2021 marks my 7th consecutive year of going to Aiken, SC, for the winter. I've spent three other winters here as well during different working student positions. I will start by saying that it is a huge privilege to escape the cold winter months with your horse in tow. On the flip side, it is a logistical nightmare, and the mere thought of it haunts me for at least the whole month before the departure date.
Every year I think it's going to get easier, that I have solved the puzzle, and now I know exactly how to make things more efficient and less stressful. Spoiler alert, this is an elusive dream that unfortunately never comes to fruition. With years of practice, I can safely say that there is a range of emotional stages that are inescapable throughout the process of getting to your winter location. I am also confident that knowledge is power, and if you go into it, knowing what lies ahead, you will be prepared and feel supported in knowing that you are not alone in this experience.
For the lucky bunch who heads south for the winter months, you have either made the great migration or will be doing it in the near future. For those of you who have to endure the cold winter weather, I'm sorry, but maybe someday you will be able to head south, in which case you will be mentally prepared! The seven stages listed below are here to shed light and hopefully a bit of humor on the roller coaster of emotions that comes with moving yourself and horses to a warmer climate.
Stage 1: Excitement
Let me paint you a picture. The fall competition season is over, your horses have had some downtime, you start bringing them back into work, you're having fun because the pressure is off with your next show being what seems like forever away, life is good. Then one day, you wake up to go to the barn, step outside, and are immediately hit with a bone-chilling cold that cuts right to your core. You give yourself a quick pep talk as a reminder that you are resilient, add more layers, and head to the barn. Once there, you question your life choices, like why didn't I get a "real" job in an office with climate control?! Then you remember only X (fill in your number) days before I leave this frozen tundra. You are excited; embrace it because it's going to be a long ride!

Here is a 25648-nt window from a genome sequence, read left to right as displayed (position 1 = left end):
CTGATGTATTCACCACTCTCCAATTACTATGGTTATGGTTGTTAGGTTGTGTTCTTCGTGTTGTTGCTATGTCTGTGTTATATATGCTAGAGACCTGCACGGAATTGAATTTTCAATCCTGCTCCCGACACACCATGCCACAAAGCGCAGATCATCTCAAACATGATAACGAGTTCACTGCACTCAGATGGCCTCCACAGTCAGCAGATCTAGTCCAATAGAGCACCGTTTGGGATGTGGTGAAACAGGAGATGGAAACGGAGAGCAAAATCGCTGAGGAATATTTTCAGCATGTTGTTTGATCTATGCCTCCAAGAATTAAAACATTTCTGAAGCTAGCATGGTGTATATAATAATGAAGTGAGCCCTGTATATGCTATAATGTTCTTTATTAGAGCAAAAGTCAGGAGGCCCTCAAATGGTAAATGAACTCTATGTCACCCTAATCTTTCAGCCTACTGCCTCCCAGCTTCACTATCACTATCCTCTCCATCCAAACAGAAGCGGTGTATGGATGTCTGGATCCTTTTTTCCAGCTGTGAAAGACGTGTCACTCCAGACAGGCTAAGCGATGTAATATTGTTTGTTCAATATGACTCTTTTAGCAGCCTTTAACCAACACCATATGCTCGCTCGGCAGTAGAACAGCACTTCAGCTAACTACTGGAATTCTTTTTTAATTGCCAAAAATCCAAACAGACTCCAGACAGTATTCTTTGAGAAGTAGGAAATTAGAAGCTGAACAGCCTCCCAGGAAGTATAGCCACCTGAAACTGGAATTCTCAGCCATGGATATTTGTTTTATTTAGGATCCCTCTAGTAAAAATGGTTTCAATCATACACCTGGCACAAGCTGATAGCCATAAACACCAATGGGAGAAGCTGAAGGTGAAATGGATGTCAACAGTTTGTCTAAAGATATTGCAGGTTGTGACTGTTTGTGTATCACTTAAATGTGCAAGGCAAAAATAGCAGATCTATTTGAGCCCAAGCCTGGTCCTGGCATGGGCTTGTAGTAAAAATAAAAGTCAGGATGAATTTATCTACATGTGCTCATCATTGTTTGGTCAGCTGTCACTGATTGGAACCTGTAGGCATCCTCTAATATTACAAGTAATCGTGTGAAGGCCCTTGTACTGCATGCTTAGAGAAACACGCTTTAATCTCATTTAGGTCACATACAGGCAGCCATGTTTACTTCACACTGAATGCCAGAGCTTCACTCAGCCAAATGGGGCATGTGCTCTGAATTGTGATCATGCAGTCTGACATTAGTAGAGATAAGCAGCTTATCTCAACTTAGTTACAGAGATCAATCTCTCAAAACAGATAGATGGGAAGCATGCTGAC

Stage 2: Overwhelm
After the excitement starts to wear off and reality kicks in, you suddenly realize what a logistical nightmare it is to move a whole barn to a new location. The endless list of questions that run through your mind is so incredibly draining that you don't even know how to begin answering them. How are all of the horses going to get there? Where are all of their two-legged caregivers going to stay? Should we buy hay up north and ship it south in the hopes of saving money? How many tack trunks and storage boxes are we going to need to get everything down, and do we have room for them in the trailer? What about my stuff? I have needs too!
Stage 3: Calm Before the Storm
You're feeling better because you have answered most if not all of the previously daunting questions. You have packed what you can. There's a plan of how everything else will be organized and loaded the night before. There's really not that much left to do. You can take a breath because you've got this under control. How silly to have been so worked up before. Everything is going to be okay!